After yesterday's news that Mary Schapiro
is stepping down
from her post as SEC chairman, with Elisse Walter taking over
to finish her term, reporters hurried to write Schapiro's legacy and to ponder the agency's future. Here's MFWire
's roundup of the coverage.
Reuters' first story on Schapiro's departure gives a favorable assessment of her tenure, saying that she "helped revive a moribund agency." The report quotes former SEC Chairman Arthur Levitt: "I think she saved the SEC, which was close to extinction."
A second Reuters story predicts deadlock at the agency. New commissioner Walter will have to work around a "legal straitjacket" of heightened rules requirements and a divided, four-person commission. On money funds, the story quotes an analyst who thinks Walters may be willing to compromise with the industry, and quoted a speech Walter delivered this past March on MMF reform, in which she said she wanted "a process of constructive engagement instead of one of unconstructive disengagement."
The Wall Street Journal's first story on Schapiro's early exit gives a sober, on-the-one-hand-on-the-other-hand analysis of her tenure, balancing her agressive enforcement against her failure to tighten money fund rules.
Marketwatch seconds this assessment, saying that while enforcement has been good, "the SEC under Schapiro was hardly an inspiring turnaround story. There was a porn scandal."
The Journal interviewed Schapiro on Monday, allowing her to reflect on "the past few turbulent years." She said her biggest failure was not managing to get self-funding for the agency, and said that she thinks money fund reform will eventually go through, now that the FSOC has taken the issue up.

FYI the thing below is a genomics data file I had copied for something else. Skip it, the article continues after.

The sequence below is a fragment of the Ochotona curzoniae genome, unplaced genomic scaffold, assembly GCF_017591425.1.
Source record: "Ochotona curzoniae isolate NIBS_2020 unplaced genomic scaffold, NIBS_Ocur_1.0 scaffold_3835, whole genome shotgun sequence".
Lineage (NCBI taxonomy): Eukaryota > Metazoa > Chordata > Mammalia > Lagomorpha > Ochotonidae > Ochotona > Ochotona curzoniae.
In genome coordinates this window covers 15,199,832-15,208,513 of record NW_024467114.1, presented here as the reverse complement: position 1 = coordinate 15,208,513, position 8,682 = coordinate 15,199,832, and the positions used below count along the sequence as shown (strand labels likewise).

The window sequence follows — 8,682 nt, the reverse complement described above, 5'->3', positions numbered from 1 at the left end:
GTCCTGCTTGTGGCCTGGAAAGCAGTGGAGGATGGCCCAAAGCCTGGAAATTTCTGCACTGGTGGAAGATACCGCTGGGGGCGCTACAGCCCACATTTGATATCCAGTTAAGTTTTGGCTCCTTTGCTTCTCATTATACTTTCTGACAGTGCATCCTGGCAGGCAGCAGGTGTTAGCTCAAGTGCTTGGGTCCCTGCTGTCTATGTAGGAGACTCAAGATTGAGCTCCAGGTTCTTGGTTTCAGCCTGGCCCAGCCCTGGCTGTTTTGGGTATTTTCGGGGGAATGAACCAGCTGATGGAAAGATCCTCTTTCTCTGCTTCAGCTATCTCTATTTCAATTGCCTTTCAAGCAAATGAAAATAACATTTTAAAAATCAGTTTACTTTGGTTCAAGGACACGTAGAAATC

The Journal also has a scrupulous review of Schapiro's regulatory initiatives and how they played out.
The WSJ's fourth story on Schapiro's departure looks at her potential successors (Walter has said she doesn't want to remain at the agency after her current term ends), noting that the Obama administration is weighing whether to appoint a regulator or someone with industry experience.
Forbes' take isn't your usual look-back-look-forward article. Reporter Halah Touryalai says it doesn't matter who gets appointed to replace Schapiro, since the agency's "pathetic budget of roughly $1.3 billion" ensures its toothlessness.
If Forbes' take has you feeling depressed about our regulators' ability to police the markets, try The Nation -- and this has got to be the first time MFWire has linked to The Nation. Contributor George Zornick sees the dawn of a new age of agressive enforcement, writing that Schapiro's departure "creates an opportunity to vigorously pursue a new era at the agency of tough enforcement and the implementation of strong new rules on Wall Street behavior."
The Huffington Post says Schapiro was "not a total failure" as commissioner, since she did not allow the agency to "become totally useless on her watch."
And industry groups chimed in with statements on Schapiro's tenure.
FINRA put out a politely complimentary, if anodyne, statement. CEO Richard Ketchum said that "Chairman Schapiro took over the SEC at an extremely challenging time," and through her efforts she "boosted agency morale and streamlined the Commission's processes."
The ICI's statement is a tactful goodbye. The trade group is "grateful for [Schapiro's] dedication in strengthening protections for investors and the functioning of markets." Behold the olive branch: "While we disagreed with Chairman Schapiro on some issues, we have immense respect for her commitment to public service and the interests of investors."
The MSRB issued a statement on Schapiro's exit, saying that "municipal securities investors and municipan entities are better served as a result" of her work.
Stay ahead of the news ... Sign up for our email alerts now